The Unexpected Condiment TSA Will Probably Flag You For Having

By now, most of us are familiar with the Transportation Security Administration (TSA) 3-1-1- liquids rule: Carry-on liquids must fit in containers that are 3.4 ounces or smaller and be placed in a single quart-sized bag. As a result of the guideline, some condiments, such as jarred peanut butter and salsa, may not be permitted.

However, non-liquid condiments can also get you flagged at the airport, even if they're no more than innocent kitchen staples. One content creator, who goes by Hawaii's Pickle Lady, learned this the hard way when she got stopped by a TSA agent. In a viral clip on TikTok, which has garnered 5.7 million views to date, the creator says her bags of salt from Kauai, Hawaii, had to be inspected by airport personnel before she was allowed to pass through security.

The footage shows a gloved TSA employee pinching some salt and placing the sample on a piece of paper. Then, the agent puts the salt on a test strip, shakes the test kit, determines the substance is safe, and repackages the TikToker's condiment before giving a thumbs up to the camera.

Why does TSA flag salt?

While carrying salt might slow things down when you're heading through an airport security line, it's not forbidden by TSA. The agency clearly states on its website that salt is okay to pack both in carry-on and checked bags. However, salt is one of many condiments (including spices and other powdered ingredients) that may warrant an extra search.

TSA might not explicitly share why your pink Himalayan salt or go-to low-sodium shaker underwent a swab test, but in many cases, its agents are screening for powders that could be used to build explosives. When the security organization first rolled out its powder test kits in 2009, TSA spokeswoman Kristin Lee explained to CNN, "This is just one additional layer of security that helps bolster our explosive detection capability." Additionally, salt, sugar, and other food items could be mistaken for illicit drugs, depending on the color and texture.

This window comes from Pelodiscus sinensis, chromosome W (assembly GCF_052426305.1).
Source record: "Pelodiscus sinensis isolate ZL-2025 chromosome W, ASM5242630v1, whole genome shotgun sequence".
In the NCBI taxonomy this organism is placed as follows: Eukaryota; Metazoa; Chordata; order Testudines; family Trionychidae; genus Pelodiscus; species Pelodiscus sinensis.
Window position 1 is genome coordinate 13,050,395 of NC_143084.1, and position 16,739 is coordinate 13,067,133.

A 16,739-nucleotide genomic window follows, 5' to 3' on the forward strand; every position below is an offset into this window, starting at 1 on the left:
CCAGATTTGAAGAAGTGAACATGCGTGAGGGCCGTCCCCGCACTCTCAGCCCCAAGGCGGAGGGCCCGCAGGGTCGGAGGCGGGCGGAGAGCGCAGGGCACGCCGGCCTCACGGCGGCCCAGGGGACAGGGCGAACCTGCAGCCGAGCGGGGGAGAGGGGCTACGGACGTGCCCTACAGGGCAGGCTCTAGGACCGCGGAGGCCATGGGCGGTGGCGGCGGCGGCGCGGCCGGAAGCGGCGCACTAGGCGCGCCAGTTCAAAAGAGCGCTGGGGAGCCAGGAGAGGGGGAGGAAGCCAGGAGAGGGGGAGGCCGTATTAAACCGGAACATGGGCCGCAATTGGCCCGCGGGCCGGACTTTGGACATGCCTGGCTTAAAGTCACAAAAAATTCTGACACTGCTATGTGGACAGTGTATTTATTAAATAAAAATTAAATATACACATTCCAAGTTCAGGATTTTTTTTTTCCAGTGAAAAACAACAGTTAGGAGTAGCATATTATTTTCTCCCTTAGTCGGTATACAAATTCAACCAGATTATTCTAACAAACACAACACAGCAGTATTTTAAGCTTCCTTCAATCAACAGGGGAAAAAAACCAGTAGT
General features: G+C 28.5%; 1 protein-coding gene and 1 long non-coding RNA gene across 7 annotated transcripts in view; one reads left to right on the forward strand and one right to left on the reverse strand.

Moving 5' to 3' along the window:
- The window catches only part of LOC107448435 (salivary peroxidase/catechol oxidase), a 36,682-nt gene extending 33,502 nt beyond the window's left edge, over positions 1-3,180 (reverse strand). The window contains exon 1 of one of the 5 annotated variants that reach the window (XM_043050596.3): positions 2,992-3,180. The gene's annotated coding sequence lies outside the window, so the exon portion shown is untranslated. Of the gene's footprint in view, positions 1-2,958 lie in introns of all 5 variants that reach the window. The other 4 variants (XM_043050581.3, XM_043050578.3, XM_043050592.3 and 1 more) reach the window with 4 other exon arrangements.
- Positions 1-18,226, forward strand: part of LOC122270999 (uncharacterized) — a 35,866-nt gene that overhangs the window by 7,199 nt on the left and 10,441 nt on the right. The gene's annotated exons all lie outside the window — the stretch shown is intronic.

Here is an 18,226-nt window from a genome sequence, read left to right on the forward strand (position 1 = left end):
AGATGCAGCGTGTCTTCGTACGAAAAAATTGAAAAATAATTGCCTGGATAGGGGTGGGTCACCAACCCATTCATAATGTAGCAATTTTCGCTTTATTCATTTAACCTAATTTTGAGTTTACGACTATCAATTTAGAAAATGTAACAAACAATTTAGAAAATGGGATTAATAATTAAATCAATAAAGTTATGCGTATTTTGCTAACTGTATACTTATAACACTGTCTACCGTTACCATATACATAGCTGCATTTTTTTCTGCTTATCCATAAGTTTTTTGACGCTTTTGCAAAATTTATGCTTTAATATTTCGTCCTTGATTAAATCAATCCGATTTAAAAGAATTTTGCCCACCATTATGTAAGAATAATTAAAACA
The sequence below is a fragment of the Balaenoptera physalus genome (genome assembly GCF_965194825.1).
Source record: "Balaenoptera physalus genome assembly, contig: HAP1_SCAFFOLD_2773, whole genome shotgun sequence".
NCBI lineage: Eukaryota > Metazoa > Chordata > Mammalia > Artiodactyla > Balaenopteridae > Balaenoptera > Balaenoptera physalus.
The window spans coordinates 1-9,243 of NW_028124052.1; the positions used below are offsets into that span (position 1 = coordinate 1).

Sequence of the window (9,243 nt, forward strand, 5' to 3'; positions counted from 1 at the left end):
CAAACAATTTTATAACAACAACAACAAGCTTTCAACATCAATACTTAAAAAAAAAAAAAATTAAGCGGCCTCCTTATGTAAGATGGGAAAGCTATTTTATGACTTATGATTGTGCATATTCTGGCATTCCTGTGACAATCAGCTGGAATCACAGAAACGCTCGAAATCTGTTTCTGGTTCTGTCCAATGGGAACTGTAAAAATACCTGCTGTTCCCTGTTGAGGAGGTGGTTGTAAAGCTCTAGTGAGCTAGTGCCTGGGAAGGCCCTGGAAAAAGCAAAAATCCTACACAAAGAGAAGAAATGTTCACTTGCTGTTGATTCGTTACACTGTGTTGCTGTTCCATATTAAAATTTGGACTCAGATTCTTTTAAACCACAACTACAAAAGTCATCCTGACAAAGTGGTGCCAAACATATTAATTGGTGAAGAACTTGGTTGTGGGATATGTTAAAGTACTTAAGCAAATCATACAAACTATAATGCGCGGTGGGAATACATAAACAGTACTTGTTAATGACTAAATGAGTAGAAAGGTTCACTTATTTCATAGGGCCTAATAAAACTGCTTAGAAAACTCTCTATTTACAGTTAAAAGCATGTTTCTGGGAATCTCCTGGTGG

What to know before flying with salt

If you decide to pack some souvenir salt in your carry-on luggage, know that you'll likely be required to subject the condiment to testing, just like Hawaii's Pickle Lady did in her video. This means your bag of salt might be cut open, even if it's fully sealed in its original packaging. Often, the TSA agent will create an opening just large enough to retrieve a sample before resealing the packaging using TSA-branded inspection tape (which, in case you were hoping to give the salt as a gift, might not make for the prettiest packaging).

If you plan to stock up on several boxes or jars of salt during your trip, you may want to reconsider. For one, carrying too many containers of the substance in your carry-on bag could further raise suspicions. Moreover, each individual container will likely be required to undergo testing by TSA, which could make you late to your gate.

If you plan to bring salt with you on your flight but want to sidestep hassle as much as possible, place the ingredient in your checked baggage instead. That way, you can skip the test procedures and get through airport security without being flagged.